Moreover, Louis Vuitton has a clear art-based strategy that helps the French brand connect with artsy consumers. The flagship stores are art galleries featuring the works of contemporary artists. And Louis Vuitton regularly organizes prestigious exhibits and partners with museums.

According to TD Reply, Louis Vuitton generated the biggest buzz during the Singles’ Day shopping holiday, taking a 25-percent share of the total buzz volume. TD Reply highlights that Louis Vuitton’s collaboration with the Chinese actor Zhu Yilong is the secret behind its success.

Ahead of Singles’ Day, Zhu Yilong promoted Louis Vuitton’s “See LV” exhibition in Wuhan, garnering over 100,000 likes on Weibo. Photo: Louis Vuitton’s Weibo

“In China, influencers have an even greater weight in influencing the perception of a brand than in the West,” says Lars-Alexander Mayer, a partner at TD Reply. “Across all industries, we see impressive examples of how working with Chinese influencers is helping Western brands to gain more attention in China.”

The 2019 China Luxury Forecast report, jointly released by Ruder Finn and Consumer Search Group, also positioned Louis Vuitton as a leader in terms of brand awareness and purchases for the clothing and handbags & leather goods categories.

    4. Domestic brands also gaining traction with locals 

While Moutai and Huawei will continue to dominate their respective segments, other regional players, like athletic brands Peak Sport Products Co and ANTA, are challenging their foreign counterparts.

Both Peak Sport Products Co and ANTA Sports Products Limited have signed partnerships with NBA basketball players and generated engagement through brilliant content creation strategies.

Moreover, new Chinese talents such as menswear designer Xander Zhou and Caroline Hu have gained traction and generated buzz with their collections.

Recommended ReadingAre Chinese Designers The Future Of Luxury Collabs?By Gemma A. Williams
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According to the Business of Fashion, Xander Zhou “has successfully established a cult fan base domestically and internationally and is at the forefront of a new wave of young Chinese designers that are crafting a new menswear aesthetic.”

At the same time, Vogue states that Caroline Hu’s dresses belong at the Oscars,” and fashion aficionados have fallen in love with her theatrical and avant-garde signature style.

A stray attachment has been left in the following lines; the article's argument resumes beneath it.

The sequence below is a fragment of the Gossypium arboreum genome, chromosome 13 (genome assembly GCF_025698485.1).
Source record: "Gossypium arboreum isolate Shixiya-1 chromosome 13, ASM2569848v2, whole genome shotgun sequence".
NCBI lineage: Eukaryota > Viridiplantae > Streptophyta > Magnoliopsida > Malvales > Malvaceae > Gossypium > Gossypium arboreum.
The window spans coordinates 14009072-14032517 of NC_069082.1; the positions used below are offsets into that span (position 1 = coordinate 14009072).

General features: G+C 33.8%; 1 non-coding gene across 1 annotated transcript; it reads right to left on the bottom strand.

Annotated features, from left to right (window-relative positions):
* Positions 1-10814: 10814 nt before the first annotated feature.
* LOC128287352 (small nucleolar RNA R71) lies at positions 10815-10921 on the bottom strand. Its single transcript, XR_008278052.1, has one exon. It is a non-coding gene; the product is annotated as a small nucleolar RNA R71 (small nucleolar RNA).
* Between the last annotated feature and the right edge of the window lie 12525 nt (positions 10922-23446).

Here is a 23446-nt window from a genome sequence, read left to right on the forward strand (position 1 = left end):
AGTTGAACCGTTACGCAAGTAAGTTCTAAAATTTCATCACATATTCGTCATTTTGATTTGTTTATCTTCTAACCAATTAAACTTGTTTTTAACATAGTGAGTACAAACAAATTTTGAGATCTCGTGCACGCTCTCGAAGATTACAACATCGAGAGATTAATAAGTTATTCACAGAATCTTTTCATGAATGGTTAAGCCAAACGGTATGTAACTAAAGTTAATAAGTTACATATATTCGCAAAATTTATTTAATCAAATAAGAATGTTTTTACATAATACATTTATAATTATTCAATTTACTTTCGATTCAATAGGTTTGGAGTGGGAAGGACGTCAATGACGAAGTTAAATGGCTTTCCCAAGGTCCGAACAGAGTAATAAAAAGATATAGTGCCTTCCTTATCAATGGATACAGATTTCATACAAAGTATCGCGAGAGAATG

Chanel Cultural Endowments China

Does Chanel’s Art Focus Have China In Mind?

What Happened: Chanel has launched a new award series as part of its post-pandemic strategy to support the arts. This two-stranded model consists of the Chanel Next Prize, in which ten artists will receive awards of €100,000 each as well as mentorship, and the Chanel Culture Fund, which will work with art and culture institutions to create new programs. This diffused, global approach will ensure the luxury house access to the next generation of creatives as well as the cultural institutions or platforms that exhibit them. 

The Jing Take: Investing in younger generations is nothing new for brands. LVMH, Gucci, and Amiri all currently offer prizes or other forms of support. And, this coming April, fashion entrepreneur Wendy Yu will unveil the winner of the Yu Prize at Shanghai Fashion Week. But what is novel about Chanel’s project is its choice to support artists and cultural institutions rather than fashion designers. Prada is known for aligning itself with the art world as a way to build valuable brand equity. This approach is particularly significant for the Chinese market, where such cultural synergy is highly prized. 

The Jing Take reports on a piece of the leading news and presents our editorial team’s analysis of the key implications for the luxury industry. In the recurring column, we analyze everything from product drops and mergers to heated debate sprouting on Chinese social media.

Douyin Wealth Bragging Banned

On Douyin, Bragging About Wealth Is a Big No-No

Key Takeaways:

  • Douyin has banned almost 4,000 users for deliberately showing off their wealth, known as 炫富 (xuanfu), leaving China’s ultra-rich content creators in need of another gimmick.

  • China has a whole ecosystem dedicated to selling the illusion of wealth, reiterating how young and middle class consumers view luxury as aspirational.

  • The cleared Douyin accounts should serve as a reminder to luxury brands to vet collaborators, as a KOL mismatch can not only have repercussions on a brand’s reputation but hurt its standing in the eyes of the Chinese government.

Chinese blogger Rachel (@张晨Rachel) leads a life straight out of Crazy Rich Asians. Her bed, a vision of cascading white curtains and hand-carved wood, is valued at over $50,000. Her matching pillows and bedding are inlaid with pearls, and together with her other princess-esque furniture, her bedroom alone crosses into six-figure territory. The rest of her house is equally lavish, from the Fendi chandelier and Versace sofa in her living room to the diamond-encrusted tile in her bathroom.

Douyin influencer @张晨Rachel frequently posts about her lavish purchases, including her $60,000 Fendi chandelier. Photo: Screenshots

It’s against this backdrop that the Douyin creator shares her opulent lifestyle with her 1 million followers. But now, her account and many others like it could be in jeopardy. On February 26, China’s TikTok announced it had banned almost 4,000 users for deliberately showing off their wealth, known as 炫富 (xuanfu), since the start of the year.